2. Second; YOU have to live this.  You have to be ever-vigilant in seeing where the cash can become lost and where it leaves.  You have to get out of your office every day and walk the floor, look around, talk with the workers – and listen to them.  And you have to be pro-active in stopping the hemorrhaging, wherever it might occur (even in your own office).  Lead by example.
  3. Third; YOU have to instill this new way of life as part of your corporate culture.  You have to communicate it effectively; tell of the new way and the reason behind it.  People will accept it when they understand that there are benefits – if not directly to them, at least to the business for which they work.  This, in turn, will increase the likelihood of the business existing in the future – and along with it, their jobs.

There is a saying that goes, “cleanliness is next to Godliness”.  I don’t know about that, but I do know that “cleanliness is next to profitability”.

Waste and inefficiencies are not all you can find on a simple journey to Gemba.  You can also spot safety hazards (both situational and behavioural) that have gone unchecked – and it’s only dumb luck that you have not already suffered a loss because of it.  For instance;

  • Are there any combustibles near a flame or heat source?Innovation Photo
  • Are there any hazardous materials unnecessarily exposed?
  • How about the stacking of product, is it about to topple over?
  • Those wires over there – they seem to be chaffed to the point of being exposed.  Are you looking to fry someone?
  • That guy on the catwalk!  He doesn’t have a safety harness!  Is he someone you want to keep around? If he falls, what are the chances we can hide the body so nobody will know?
  • The horn not working on the forklift – no worries, I am sure everyone can hear the driver yell “beep, beep”.
  • Just ignore the leaking roof creating a puddle on the floor.Innovation Photo  I am sure nobody will slip and fall into the high-voltage transformer or into the vat of nasty flesh-eating liquid.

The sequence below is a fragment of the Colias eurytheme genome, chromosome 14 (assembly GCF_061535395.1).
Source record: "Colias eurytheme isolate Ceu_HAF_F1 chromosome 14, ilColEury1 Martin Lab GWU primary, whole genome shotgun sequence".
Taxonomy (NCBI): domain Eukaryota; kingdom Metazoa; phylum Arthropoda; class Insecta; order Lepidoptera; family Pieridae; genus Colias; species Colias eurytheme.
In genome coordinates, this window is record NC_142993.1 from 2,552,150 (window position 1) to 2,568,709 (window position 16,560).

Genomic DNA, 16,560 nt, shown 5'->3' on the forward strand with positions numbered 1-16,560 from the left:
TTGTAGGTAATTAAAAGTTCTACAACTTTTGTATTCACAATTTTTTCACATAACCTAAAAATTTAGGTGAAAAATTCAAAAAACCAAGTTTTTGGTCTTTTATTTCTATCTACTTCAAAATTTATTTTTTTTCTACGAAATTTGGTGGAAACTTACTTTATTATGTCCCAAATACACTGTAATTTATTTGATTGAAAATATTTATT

• Welcome to “Dr. Evils Lair”…

Given the chance, people will do some incredibly stupid things all in the name of getting their job done.

I visited the offices of Royal Dutch Shell in Aberdeen, Scotland a couple of years ago.  I have never been to a place of business where there was such an emphasis on safety – not before and not since.  The very first thing upon our arrival, our host instructed us on the safety procedures; where the fire exits were, where to rally in case of an emergency (this was updated throughout the day as we moved around the facility) – and especially to “hold the rail”.

One of the most important safety rules at Royal Dutch Shell and one that everyone must follow, is to always hold the rail.  Whether going upstairs, downstairs, or just standing on the stairs – if there was a rail, you better be holding it.  If you were not holding the rail, you will be told about it; and you will be told about it by anyone who might see you not holding the rail (regardless of “rank” and whether they are with your party or not).  

When I queried as to why such an emphasis, our host responded that; “It is one of the most important acts of accident prevention an individual may perform on a drilling rig in the North Sea or in other hazardous environments – and it needs to be practiced continually and without exception, so that it becomes a native behaviour.”  It reminded me of the first lesson I was taught when I first learned to sail, “One hand for the boat and one hand for yourself.”

Yes, the opportunities for improvement abound and are all around us – but you won’t see them sitting at your desk like some entitled Apparatchik looking at a spreadsheet or talking on the phone with “corporate”.  You have to get up off your chair, get out of the office, be ready to get dirty and walk Gemba.   Most importantly, you have to keep your eyes and ears open. Don’t just do an “eyes-front” continuous movement stroll as you walk Gemba – make sure to stop, look and listen.  Watch with great intent the goings-on in Gemba and listen to the people who are working there – not just as they speak to you, but as they speak to one another.

And when you think you are in touch with Gemba on the shop floor, you are ready to face your greatest challenge – what’s going on in the deepest darkest recesses of the company, where all of the largest corporate sins really lurk… the WAREHOUSE!

About the Author

Joseph F Paris Jr is the Founder and Chairman of the XONITEK Group of Companies; an international management consultancy firm specializing in all disciplines related to Operational Excellence, the continuous and deliberate improvement of company performance AND the circumstances of those who work there – to pursue “Operational Excellence by Design” and not by coincidence. 

He is also the Founder of the Operational Excellence Society, with hundreds of members and several Chapters located around the world, as well as the Owner of the Operational Excellence Group on Linked-In, with over 25,000 members.

For more information on Paris, please check his Linked-In Profile at: